1. the object of respect has notable abilities, qualities, and/or achievements (notable meaning that these properties stand out as being greater than the typical average)
  2. the object of respect has not acquired these abilities, qualities, or achievements through cheating or deception (the object of respect genuinely possesses these things)

Love is a complicated notion, since we have myriad different kinds of love: romantic, familial, platonic, abstract (i.e. the love a person might feel for “humankind” or for notions of “liberty”), or even the love a person might have for a favorite food or favorite activity. All of these types of love can probably be characterized by a desire to think about or be proximate to the object of love and a desire for the well-being (or even flourishing) of the object of love. Thus, I will say that love must satisfy the following criteria:

  1. a desire to have the object of love be a part of one’s life in some way
  2. a desire for the well-being or flourishing of the object of one’s love

But what criteria must the object of love satisfy in order to be deserving of love? This is an even trickier issue to sort out. Different people have different criteria for what makes someone worthy of love. Lets say, though, that to be worthy of love, it must be a healthy kind of love. In other words, the love that someone who is abused feels toward their abuser is undeserved by the abuser. Thus, we can say that a necessary, though not sufficient condition for an object of love being deserving of that love is being generally good toward those who harbor love toward the object of love.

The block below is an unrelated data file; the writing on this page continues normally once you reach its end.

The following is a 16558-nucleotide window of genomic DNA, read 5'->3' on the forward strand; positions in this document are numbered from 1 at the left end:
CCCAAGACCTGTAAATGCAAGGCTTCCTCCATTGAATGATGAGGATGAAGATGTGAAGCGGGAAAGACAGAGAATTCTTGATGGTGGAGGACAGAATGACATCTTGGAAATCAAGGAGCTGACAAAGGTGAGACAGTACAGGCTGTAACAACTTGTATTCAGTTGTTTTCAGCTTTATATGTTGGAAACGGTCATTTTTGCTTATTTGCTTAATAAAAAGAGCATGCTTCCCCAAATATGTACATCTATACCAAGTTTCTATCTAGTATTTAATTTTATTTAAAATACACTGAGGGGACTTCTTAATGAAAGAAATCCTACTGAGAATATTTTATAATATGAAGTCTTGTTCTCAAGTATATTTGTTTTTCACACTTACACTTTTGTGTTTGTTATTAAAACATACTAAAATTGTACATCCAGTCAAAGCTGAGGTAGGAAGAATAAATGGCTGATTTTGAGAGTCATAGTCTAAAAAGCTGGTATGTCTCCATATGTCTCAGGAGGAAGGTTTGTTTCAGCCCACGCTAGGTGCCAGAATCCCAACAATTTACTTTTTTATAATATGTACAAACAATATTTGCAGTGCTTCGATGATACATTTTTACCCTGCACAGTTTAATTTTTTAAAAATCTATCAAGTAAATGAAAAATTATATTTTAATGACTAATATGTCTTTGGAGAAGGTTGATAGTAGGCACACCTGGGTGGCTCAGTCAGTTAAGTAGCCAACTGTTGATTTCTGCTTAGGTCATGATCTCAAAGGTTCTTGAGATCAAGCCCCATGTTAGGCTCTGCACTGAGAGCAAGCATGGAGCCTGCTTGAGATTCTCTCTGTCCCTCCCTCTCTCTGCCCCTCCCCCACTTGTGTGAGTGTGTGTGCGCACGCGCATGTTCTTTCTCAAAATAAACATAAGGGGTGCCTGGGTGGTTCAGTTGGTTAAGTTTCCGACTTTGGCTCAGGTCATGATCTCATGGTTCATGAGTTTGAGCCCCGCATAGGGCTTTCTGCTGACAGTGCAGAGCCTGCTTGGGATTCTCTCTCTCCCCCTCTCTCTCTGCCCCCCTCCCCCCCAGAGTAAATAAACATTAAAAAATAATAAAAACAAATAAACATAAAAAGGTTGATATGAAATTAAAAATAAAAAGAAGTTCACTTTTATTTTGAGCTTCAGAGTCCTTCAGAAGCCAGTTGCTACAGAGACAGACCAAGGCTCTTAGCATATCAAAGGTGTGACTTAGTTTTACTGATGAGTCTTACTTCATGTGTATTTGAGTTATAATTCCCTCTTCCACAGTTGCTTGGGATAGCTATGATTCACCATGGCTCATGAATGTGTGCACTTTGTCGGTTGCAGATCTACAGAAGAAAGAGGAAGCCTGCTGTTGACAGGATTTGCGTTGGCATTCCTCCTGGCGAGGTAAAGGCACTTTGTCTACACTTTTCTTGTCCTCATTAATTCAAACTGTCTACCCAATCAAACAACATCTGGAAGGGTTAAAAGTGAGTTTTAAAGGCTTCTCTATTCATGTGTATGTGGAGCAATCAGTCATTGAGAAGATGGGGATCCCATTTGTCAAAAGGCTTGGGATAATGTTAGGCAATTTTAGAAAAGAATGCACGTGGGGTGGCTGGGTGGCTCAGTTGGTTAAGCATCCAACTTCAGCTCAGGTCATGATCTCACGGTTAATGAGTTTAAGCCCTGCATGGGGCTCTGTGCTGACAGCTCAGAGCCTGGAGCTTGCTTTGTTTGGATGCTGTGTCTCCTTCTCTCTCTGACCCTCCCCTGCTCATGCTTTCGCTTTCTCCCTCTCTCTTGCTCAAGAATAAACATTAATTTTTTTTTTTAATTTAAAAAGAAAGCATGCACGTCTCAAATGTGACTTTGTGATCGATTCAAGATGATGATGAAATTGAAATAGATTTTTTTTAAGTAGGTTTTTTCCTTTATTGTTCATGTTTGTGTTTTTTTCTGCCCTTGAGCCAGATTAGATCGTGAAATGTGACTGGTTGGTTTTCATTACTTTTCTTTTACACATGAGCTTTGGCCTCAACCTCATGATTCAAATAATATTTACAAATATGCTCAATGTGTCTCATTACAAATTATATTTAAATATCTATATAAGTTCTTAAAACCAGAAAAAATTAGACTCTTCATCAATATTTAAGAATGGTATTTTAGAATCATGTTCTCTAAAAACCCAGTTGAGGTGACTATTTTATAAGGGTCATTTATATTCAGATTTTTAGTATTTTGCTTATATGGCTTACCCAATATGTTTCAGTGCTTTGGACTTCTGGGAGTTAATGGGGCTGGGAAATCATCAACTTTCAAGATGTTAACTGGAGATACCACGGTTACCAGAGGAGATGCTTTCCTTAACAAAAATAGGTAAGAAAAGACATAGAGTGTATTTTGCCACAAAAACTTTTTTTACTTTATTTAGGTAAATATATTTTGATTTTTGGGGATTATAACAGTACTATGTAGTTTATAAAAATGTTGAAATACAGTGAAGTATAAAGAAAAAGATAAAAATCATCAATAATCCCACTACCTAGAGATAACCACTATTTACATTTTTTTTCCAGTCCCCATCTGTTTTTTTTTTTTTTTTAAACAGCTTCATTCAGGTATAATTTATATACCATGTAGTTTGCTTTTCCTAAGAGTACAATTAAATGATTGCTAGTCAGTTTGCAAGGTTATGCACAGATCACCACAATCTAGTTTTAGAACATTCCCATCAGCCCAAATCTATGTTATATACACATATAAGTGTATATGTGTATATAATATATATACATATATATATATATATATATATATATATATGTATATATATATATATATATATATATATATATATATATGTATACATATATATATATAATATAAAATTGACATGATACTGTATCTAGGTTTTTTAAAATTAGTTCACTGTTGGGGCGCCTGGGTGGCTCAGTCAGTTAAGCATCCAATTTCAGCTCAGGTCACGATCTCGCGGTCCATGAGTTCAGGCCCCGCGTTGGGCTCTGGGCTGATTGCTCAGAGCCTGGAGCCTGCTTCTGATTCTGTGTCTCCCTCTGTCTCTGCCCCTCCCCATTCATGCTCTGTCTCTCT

Another necessary condition would perhaps be that the object of love has reciprocal feelings of love back toward those who love it. One-sided love would not satisfy our criteria that the love be healthy. But what is a sufficient condition for an object of love to be deserving of love? I might propose that a healthy personal relationship is sufficient for deserving at least some level of love (certainly it would suffice to not hate someone). But, we’re not saying that someone satisfying these things must love the potential object of love, only that it makes the potential object of love deserving, or perhaps at least worthy, of love. Thus, I will say that the following conditions must apply for someone to be deserving of love:

  1. ONLY IF the potential object of love has a net positive effect on the person (necessary but not sufficient)
  2. ONLY IF the the potential object of love is able and willing to reciprocate the love (necessary but not sufficient)